Yes, Fury is the greatest of his generation, but his resume is way too thin to even be in the top 15 of all time. I won’t be mad at anyone who has him ranked 11-15 among the ATGs; I guess it all depends on one’s criteria. But I think he’s got to beat the Usyk-Joshua rematch winner to claim “greatest of his generation.”

However, could there be a case for him being the best of all time? I know it is hard to compare eras, but I think he troubles almost every heavyweight from the past. Standing 6-foot-9 with an 85-inch wingspan and being as tough and smart and versatile as he is, you better believe he would have caused any of the past champs trouble, but the greatest of the greats are able to overcome any perceived physical “disadvantages” and they were just as confident and resilient as Fury is.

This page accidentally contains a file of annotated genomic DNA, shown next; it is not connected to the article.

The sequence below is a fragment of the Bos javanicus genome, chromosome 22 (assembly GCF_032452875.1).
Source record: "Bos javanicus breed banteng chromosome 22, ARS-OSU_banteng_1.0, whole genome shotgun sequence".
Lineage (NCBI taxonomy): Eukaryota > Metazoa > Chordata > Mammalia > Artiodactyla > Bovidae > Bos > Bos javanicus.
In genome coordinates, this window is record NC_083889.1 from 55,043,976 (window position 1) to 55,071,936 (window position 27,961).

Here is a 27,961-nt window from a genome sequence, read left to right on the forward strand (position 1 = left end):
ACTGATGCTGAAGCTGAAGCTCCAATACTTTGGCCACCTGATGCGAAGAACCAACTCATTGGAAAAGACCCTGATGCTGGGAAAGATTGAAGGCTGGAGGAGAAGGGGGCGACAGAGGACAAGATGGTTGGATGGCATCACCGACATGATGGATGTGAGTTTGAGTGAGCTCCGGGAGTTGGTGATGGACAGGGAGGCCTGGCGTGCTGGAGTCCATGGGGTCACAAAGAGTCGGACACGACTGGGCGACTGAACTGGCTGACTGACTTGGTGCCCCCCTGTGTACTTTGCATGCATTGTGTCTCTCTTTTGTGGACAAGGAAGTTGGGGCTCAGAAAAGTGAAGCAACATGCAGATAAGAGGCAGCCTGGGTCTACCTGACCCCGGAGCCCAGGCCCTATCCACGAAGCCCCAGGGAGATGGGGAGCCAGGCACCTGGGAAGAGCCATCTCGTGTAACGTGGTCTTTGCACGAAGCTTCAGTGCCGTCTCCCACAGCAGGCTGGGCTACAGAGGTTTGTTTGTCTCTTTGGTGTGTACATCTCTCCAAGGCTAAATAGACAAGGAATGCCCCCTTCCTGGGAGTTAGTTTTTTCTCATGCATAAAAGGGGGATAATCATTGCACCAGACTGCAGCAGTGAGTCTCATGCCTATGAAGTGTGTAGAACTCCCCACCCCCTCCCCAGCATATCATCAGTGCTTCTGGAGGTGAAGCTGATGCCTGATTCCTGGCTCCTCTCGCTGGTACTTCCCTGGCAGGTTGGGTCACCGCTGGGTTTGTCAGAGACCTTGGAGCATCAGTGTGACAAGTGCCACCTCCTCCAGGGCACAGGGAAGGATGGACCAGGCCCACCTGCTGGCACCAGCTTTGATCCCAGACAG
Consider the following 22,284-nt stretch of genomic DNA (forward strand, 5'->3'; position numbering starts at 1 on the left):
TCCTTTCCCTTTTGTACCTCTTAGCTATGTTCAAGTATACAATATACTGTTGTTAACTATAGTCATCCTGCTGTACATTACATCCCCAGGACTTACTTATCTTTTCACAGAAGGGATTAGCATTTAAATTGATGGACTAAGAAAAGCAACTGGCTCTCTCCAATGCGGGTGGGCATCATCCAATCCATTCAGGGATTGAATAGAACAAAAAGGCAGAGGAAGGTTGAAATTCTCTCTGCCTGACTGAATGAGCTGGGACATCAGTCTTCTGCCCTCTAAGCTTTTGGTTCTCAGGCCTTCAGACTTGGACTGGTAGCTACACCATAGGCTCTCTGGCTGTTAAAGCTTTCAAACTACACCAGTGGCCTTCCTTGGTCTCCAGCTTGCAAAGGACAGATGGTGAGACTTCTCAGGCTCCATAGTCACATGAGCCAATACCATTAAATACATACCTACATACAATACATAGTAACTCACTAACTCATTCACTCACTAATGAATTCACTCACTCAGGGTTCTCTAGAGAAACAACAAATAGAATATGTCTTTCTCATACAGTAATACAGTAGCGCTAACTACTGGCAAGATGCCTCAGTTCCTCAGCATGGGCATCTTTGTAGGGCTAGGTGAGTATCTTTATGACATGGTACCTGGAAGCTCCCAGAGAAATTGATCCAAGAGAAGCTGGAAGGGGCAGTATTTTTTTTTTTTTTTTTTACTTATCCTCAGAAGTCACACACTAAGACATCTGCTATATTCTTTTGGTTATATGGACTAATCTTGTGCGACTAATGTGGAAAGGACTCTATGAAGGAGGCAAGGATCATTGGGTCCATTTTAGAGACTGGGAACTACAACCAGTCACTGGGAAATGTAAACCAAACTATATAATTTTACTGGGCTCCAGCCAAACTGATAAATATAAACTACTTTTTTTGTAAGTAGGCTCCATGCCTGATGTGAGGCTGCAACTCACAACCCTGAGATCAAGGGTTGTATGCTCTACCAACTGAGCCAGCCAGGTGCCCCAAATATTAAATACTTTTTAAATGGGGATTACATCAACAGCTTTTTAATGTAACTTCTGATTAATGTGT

What fighters do you think would have beaten him? Off the top of my head Ali, Liston, Holmes, Foreman, Bowe, Lewis and maybe a prime Holyfield. I’ll go with that Sensational Seven, but I can also envision Fury outpointing Big George and the Real Deal; and if he was able to clip LL with that uppercut he caught poor Dillian with it would be Good Night Sweet Prince! 

 

ALL HAIL THE GYPSY KING

Hi Doug,

Hope your family and team are well.

Well it’s 3 am and I’ve just got in after watching Fury/Whyte. Again, clearly I know nothing about boxing. All hail the Gypsy King. What a KO finish.

Let me be clear, I still rate Dillian Whyte highly looking at the route he’s taken to get to this fight. For me Fury has shown just how special he is.

Fury controlled the fight. I think Dillian made it uncomfortable for him and tried to manhandle him at times, which we expected, but the game plan was executed perfectly, which was to keep Dillian at length, wear him down and catch him when getting close. Absolutely brilliant performance.

Retiring? Belts, money, legacy all aside, Fury Vs AJ is still just a brilliant fight. It’ll be a real shame if we don’t see that.